39. I want to opt out of my cousin’s wedding so I can make it foodbuzz fest so I can see you in your fig roll up… The salt is a great tease too. I hate reading all about foodbuzz fest, when I realized I can’t make it that weekend. :( I loved your creativity back when you were in nursery school too… so entertaining. I guess it all started back in nursery school.

    Linda Reply:

    @Adelina, I guess it all did start back then. How twisted.

  40. I would like you even with out the salt, you are bloody awesome! However the salt is a lovely reminder of you. I figured the salt making process was time consuming, and your post only makes me appreciate you more! Well done!

    Linda Reply:

    @Kelly @ EvilShenanigans, awww, you too nice, lady. wish we were partying together this weekend.

  41. Remind me never to underestimate your powers of entertainment. I figured I was safe to sit here and drink my mugicha while reading this post. WRONG. Due to excessive laughing I snorted mugicha out through my nose, thank you very much. Now I’m wishing even more that I was going to be at FBZFest. I’m dying to taste your salt! (K, that sounded dirty…wasn’t meant to be…)

    Linda Reply:

    @Fuji Mama, uh ho- i’m hazardous to the health- next time i’ll put a disclaimer at the top:)

  42. :-( BIG POUTY GIRL FACE HERE. At least I still have some of your salt from when you sent it to me…. I can sorta pretend I am at fbzfest. Don’t forget to tell people to vote for me LOL!!!

    Linda Reply:

    @Mardi@eatlivetravelwrite, I will do my best to campaign hard, M.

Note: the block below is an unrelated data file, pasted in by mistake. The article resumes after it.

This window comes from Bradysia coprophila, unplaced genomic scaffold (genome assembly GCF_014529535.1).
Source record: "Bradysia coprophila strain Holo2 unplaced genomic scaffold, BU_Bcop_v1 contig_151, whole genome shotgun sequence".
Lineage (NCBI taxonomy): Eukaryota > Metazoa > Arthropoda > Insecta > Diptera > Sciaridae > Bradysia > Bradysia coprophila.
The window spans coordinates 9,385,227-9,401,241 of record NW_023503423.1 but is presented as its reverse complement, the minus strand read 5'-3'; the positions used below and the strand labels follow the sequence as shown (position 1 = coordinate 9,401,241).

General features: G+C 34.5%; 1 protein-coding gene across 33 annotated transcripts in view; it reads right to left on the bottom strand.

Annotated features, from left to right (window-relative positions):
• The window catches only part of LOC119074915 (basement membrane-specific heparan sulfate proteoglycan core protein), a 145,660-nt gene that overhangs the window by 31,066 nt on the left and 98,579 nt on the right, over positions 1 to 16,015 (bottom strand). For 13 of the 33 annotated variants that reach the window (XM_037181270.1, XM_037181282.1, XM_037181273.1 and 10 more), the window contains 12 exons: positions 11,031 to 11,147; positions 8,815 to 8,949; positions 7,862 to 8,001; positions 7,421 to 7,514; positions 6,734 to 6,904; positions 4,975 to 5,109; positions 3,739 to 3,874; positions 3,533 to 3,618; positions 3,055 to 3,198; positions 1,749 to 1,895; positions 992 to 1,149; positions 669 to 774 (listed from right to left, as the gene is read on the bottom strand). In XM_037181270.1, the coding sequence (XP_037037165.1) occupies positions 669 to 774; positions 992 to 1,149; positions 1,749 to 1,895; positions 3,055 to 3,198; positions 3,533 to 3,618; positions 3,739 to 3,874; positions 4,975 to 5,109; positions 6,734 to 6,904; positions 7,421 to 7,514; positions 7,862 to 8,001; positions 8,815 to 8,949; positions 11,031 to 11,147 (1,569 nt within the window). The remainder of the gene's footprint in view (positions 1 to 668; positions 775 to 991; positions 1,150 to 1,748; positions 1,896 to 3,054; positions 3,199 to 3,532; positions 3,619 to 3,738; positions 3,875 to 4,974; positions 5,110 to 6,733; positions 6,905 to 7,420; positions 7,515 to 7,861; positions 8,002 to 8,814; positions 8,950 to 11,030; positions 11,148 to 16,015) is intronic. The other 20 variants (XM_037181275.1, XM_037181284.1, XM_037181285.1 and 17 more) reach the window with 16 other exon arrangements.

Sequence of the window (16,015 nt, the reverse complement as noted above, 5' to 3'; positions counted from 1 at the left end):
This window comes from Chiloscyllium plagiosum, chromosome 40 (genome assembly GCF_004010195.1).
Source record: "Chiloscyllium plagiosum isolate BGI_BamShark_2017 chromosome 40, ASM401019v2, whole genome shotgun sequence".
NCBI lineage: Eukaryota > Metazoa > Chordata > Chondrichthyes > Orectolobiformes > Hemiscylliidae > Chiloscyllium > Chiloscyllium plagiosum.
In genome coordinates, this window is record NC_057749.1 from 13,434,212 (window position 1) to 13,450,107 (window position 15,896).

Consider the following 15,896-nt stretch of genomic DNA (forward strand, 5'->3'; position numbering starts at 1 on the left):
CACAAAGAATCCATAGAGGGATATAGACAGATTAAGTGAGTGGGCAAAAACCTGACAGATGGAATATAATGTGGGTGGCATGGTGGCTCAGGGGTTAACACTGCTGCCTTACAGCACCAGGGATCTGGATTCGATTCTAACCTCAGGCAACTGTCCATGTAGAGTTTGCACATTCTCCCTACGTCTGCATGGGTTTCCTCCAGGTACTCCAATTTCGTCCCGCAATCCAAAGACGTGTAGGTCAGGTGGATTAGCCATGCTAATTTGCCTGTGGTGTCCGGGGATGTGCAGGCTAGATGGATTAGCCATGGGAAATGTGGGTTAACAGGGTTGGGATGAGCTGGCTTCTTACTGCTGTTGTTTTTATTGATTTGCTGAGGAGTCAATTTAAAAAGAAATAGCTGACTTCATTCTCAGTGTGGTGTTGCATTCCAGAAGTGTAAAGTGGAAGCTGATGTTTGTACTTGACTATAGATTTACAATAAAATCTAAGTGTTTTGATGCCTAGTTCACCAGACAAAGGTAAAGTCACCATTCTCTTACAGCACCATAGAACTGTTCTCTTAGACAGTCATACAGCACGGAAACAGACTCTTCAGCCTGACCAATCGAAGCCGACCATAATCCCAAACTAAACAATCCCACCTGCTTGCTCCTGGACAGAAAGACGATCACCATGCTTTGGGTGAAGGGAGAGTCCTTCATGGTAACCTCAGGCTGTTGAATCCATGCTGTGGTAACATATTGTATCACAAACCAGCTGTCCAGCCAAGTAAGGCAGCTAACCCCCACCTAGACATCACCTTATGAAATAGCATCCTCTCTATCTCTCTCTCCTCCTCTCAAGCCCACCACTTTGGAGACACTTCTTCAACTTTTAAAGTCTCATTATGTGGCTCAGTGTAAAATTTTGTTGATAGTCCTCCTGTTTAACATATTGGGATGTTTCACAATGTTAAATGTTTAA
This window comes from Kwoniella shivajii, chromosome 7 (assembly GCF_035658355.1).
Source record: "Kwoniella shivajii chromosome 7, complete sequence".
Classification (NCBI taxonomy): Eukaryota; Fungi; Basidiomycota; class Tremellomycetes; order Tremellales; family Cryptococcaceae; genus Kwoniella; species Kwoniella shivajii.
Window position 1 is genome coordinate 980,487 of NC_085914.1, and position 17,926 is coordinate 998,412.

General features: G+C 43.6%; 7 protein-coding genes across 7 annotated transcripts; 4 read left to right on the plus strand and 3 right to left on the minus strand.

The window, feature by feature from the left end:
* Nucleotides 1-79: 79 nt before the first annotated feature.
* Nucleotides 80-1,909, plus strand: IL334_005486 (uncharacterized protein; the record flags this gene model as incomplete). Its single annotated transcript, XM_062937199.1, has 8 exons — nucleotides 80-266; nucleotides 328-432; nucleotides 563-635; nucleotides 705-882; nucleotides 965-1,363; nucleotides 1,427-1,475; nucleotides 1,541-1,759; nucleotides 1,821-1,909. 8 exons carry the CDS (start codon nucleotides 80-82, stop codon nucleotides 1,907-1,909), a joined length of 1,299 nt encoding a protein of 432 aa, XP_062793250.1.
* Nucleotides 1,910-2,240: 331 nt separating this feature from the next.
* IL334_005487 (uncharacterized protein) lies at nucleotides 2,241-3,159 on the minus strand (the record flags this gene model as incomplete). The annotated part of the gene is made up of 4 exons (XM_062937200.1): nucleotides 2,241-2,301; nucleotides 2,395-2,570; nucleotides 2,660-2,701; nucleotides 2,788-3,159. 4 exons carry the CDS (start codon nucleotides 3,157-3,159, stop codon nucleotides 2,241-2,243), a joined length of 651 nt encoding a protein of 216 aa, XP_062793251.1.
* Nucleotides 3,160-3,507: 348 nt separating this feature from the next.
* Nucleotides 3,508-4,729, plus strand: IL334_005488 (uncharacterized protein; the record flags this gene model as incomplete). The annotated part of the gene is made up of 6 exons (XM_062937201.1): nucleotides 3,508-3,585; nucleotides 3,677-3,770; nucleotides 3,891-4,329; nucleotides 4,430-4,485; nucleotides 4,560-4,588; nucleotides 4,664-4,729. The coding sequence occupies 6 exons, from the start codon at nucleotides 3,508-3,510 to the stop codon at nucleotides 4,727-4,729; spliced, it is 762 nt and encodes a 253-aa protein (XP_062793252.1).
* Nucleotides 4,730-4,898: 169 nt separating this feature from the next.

43. As to getting containers of salt through security… My husband & I use neti pots to cleanse our noses with salt water, both suffering from allergies. We take these with when we travel and outright refuse to check luggage. The salt I buy for travel comes in packets that are about 1cup from our coop. We’ve been stopped more times than I can count when we forget to include the salt in our “wet bags” for separate x-ray & they pull apart our entire suitcase to find it. One TSA agent informed me that salt appears under x-ray to look like an explosive. Happy trails!

    Linda Reply:

    @Erin, uh ho- now you’re making me nervous:)

  44. I can’t wait to see fruit roll up clad you again! And um, I hope you bring me some fabulous salt to try :)

    Linda Reply:

    @Lawyer Loves Lunch, there will be salt for you, my salty dame- two days- so excited.

  45. I’m exhausted from reading about the salt process — and that whole story about you and Paul was fiction, wasn’t it? :)

    I’ll be at your session on Saturday. I guess I’ll recognize you by the molecular fig leaf you’ll be wearing.

    Linda Reply:

    @Joan Nova, the Paul story is 100% fact, unfortunately:) Let’s hope they allow me to wear the fig- it’ll make for a fun session.

  46. […] This post was mentioned on Twitter by Mark Gregor, Linda M Nicholson. Linda M Nicholson said: This is how to make salt: http://t.co/sr8vZpe also, fruit roll-up unitards & chocolate poop pudding. […]

  47. You better figure out a way to make gallons of that for the shop. I like how it looks like Bentley is about to clock Jonas with the rock:)

    Linda Reply:

    @marisa, Indeed later, Bentley did give him a whack.

  48. so linda, how much would you charge to distill some salt water and mail the salt crystals out to me? because i would totally pay you for that goodness!

    Linda Reply:

    @Heather (Heather’s Dish), of course i will mail you some salt, my dear- just dm or email me your address, sweets.

  49. Well, I was going to suggest trading salts until I learned about your pudding proclivities … If you need more coolers, we have a bunch that you can borrow anytime.

    Linda Reply:

    @justin, i just may take you up on that, Justin- thanks.